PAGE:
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Defense Holds Up Against A Brees

Bettcher's unit allows only one touchdown as Cardinals beat Saints

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Cardinals safety Deone Bucannon belts Saints running back Mark Ingram during the Cards' 31-19 win Sunday.


First-year defensive coordinator James Bettcher had his welcome-to-play-calling moment in the first half of the Cardinals' 31-19 win over the Saints, when some confusion put him in a bad spot.

 "I don't think he got the (correct) personnel and he just lost it a little bit," an amused Jerraud Powers said postgame. "(Defensive line) coach (Brentson) Buckner was like, 'Calm down. (Saints coach) Sean Payton's going to do this and that. Just relax.'

"Payton's one of the best offensive minds in the league," Powers added. "He's going to try you in certain situations. It's

like a veteran going against a rookie."

Bettcher was able to pull himself back from the brink, remaining steady in his match of wits with Payton, and his defense did a similar job of bending without ever breaking.

The Cardinals had stretches where they gave up chunk plays or made regrettable mistakes on Sunday night at University of Phoenix Stadium, but in the end, gave up only 19 points to a Drew Brees offense.

"You know you're dealing with an elite quarterback," said safety Tyrann Mathieu, who had a team-high eight tackles and three pass deflections. "His mindset is to put points on the board for his team. I think we did a great job keeping those guys out of the end zone."

Brees threw for 355 yards and Saints running backs Mark Ingram and Khiry Robinson combined for 13 catches and 149 yards, capitalizing on screen passes when the Cardinals brought pressure.

While New Orleans had 408 total yards, it only scored one touchdown in four trips to the red zone, settling for four Zach

Hocker field goals in all. Even the touchdown was somewhat of a gift, as New Orleans was given a new set of downs after the Cardinals were penalized for too many men on the field on a punt return.

"We were able to score touchdowns and they had to kick a couple field goals," coach Bruce Arians said, "and that's usually the difference in the ballgame."

While the Saints running backs dominated in the passing game, Arians said that's an easily correctable flaw by simply peeling off with them when they leave pass protection. The bigger issue may be the lack of quarterback pressure, but that seemed to increase as the game went on.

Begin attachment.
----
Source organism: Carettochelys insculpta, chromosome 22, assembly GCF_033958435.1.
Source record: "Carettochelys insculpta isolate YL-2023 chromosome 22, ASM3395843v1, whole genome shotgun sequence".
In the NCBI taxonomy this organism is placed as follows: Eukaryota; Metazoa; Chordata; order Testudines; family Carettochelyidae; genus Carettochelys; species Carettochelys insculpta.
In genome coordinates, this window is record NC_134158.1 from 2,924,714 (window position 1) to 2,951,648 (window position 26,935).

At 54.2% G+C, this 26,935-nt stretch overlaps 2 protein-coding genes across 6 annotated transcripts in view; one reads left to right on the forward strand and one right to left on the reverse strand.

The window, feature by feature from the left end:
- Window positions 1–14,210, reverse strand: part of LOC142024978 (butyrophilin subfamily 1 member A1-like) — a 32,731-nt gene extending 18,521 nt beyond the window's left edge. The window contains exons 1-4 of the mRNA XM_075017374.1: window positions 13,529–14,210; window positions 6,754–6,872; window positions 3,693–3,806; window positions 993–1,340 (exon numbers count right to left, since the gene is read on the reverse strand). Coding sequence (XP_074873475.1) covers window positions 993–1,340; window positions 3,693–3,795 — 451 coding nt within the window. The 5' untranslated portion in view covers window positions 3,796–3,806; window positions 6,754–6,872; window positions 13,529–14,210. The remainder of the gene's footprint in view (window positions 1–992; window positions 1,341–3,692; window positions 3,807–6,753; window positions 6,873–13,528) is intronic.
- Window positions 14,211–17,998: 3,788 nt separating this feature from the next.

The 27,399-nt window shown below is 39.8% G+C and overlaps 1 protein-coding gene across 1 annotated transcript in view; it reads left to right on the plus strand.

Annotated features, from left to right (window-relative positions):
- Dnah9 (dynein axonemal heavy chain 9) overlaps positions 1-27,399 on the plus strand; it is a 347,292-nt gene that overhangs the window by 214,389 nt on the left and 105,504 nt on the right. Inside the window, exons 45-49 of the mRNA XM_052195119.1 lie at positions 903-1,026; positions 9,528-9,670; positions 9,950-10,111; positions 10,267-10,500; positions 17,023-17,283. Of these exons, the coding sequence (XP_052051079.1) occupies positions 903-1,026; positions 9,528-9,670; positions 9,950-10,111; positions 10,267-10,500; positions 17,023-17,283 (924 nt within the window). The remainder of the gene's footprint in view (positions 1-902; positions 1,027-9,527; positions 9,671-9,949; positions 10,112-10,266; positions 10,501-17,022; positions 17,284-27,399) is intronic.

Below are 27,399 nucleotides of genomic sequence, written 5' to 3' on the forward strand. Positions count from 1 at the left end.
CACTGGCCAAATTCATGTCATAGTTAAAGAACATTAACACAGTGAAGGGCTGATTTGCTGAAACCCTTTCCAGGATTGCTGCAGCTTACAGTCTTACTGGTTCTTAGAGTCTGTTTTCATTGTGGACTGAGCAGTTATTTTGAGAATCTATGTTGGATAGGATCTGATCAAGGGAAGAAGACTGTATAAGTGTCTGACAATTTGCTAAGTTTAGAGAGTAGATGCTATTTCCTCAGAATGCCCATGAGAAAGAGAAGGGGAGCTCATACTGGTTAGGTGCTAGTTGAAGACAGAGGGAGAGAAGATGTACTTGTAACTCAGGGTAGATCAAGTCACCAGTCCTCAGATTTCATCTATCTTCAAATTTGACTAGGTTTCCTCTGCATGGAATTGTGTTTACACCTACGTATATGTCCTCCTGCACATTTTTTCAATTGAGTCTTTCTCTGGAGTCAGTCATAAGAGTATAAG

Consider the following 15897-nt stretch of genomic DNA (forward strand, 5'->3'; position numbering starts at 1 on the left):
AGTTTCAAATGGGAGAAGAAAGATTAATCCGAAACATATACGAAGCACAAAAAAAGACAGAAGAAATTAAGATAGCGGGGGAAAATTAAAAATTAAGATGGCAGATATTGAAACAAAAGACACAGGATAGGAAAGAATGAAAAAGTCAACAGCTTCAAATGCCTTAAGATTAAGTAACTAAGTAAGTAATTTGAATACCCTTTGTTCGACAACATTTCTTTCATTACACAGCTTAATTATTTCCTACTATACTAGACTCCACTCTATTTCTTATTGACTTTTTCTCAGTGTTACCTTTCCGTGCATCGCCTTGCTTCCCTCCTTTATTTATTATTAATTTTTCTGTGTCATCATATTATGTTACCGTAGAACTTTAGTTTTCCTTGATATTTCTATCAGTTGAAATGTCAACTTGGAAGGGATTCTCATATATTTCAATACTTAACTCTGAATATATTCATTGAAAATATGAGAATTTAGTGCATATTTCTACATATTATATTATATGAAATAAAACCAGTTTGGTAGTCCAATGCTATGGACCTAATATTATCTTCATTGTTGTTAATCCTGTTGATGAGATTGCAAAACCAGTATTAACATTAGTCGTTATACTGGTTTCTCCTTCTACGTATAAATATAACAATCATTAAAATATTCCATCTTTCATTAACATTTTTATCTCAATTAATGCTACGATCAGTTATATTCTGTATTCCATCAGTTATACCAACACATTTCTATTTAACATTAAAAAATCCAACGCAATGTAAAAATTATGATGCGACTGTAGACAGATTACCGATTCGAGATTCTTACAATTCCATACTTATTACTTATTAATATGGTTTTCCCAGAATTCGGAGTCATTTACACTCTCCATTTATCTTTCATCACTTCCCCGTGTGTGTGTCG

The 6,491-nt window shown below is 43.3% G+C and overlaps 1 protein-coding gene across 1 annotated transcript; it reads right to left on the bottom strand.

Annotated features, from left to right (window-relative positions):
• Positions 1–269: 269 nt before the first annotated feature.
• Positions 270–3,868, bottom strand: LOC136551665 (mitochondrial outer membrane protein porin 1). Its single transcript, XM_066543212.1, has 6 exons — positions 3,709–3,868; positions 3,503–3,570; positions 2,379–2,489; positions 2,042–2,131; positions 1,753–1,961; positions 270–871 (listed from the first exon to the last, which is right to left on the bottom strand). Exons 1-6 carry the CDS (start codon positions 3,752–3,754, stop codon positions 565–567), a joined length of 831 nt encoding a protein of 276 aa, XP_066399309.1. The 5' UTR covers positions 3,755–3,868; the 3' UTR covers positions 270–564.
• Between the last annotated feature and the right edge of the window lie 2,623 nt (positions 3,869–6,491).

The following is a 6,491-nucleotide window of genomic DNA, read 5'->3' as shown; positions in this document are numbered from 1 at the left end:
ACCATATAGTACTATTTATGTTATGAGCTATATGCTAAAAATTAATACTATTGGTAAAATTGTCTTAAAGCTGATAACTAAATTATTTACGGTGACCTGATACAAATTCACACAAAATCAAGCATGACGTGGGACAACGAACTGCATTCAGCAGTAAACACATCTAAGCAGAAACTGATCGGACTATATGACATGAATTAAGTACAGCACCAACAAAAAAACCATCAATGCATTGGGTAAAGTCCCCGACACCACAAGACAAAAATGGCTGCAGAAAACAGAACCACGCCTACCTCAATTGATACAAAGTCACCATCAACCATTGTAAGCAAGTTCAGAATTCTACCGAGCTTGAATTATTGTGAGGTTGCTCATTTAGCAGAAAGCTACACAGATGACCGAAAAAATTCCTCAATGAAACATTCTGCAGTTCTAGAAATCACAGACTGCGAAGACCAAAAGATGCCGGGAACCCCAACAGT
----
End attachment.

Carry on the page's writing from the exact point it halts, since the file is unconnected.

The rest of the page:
Linebacker Alex Okafor notched a pair of sacks, although they were helped by a secondary which forced Brees to hold onto the ball longer than he wanted. Arians pegged Okafor as a double-digit sack guy in training camp, and he made an early push to get there.

"When you can steal a couple each game, that's how you get to that," Okafor said. "They're going to come. You can't force it. You've just got to keep playing your game."

The Cardinals' secondary played well, as the Saints' top two receivers, Brandin Cooks and Marques Colston, were held in check and safety Rashad Johnson came away with an interception on a tipped pass. Cornerback Patrick Peterson blanketed Cooks for much of the contest, and the second-year speedster finished with only four catches for 49 yards on eight targets.

"I thought my performance was great," Peterson said. "I'm kind of upset I let him get that one catch (a 30-yarder in the fourth quarter). But it happens."

There were questions about how the transition would go from former defensive coordinator Todd Bowles to Bettcher, a guy with no previous experience at the position. There were also concerns about how the Cardinals would deal with the losses of cornerback Antonio Cromartie and nose tackle Dan Williams.

Despite the changes, the Cardinals looked a lot like their 2014 version as they once again aim to be one of the NFL's best defenses.

"We're running the same things that we ran all throughout last year," Peterson said. "We have pretty much the same coordinator (just) different names."



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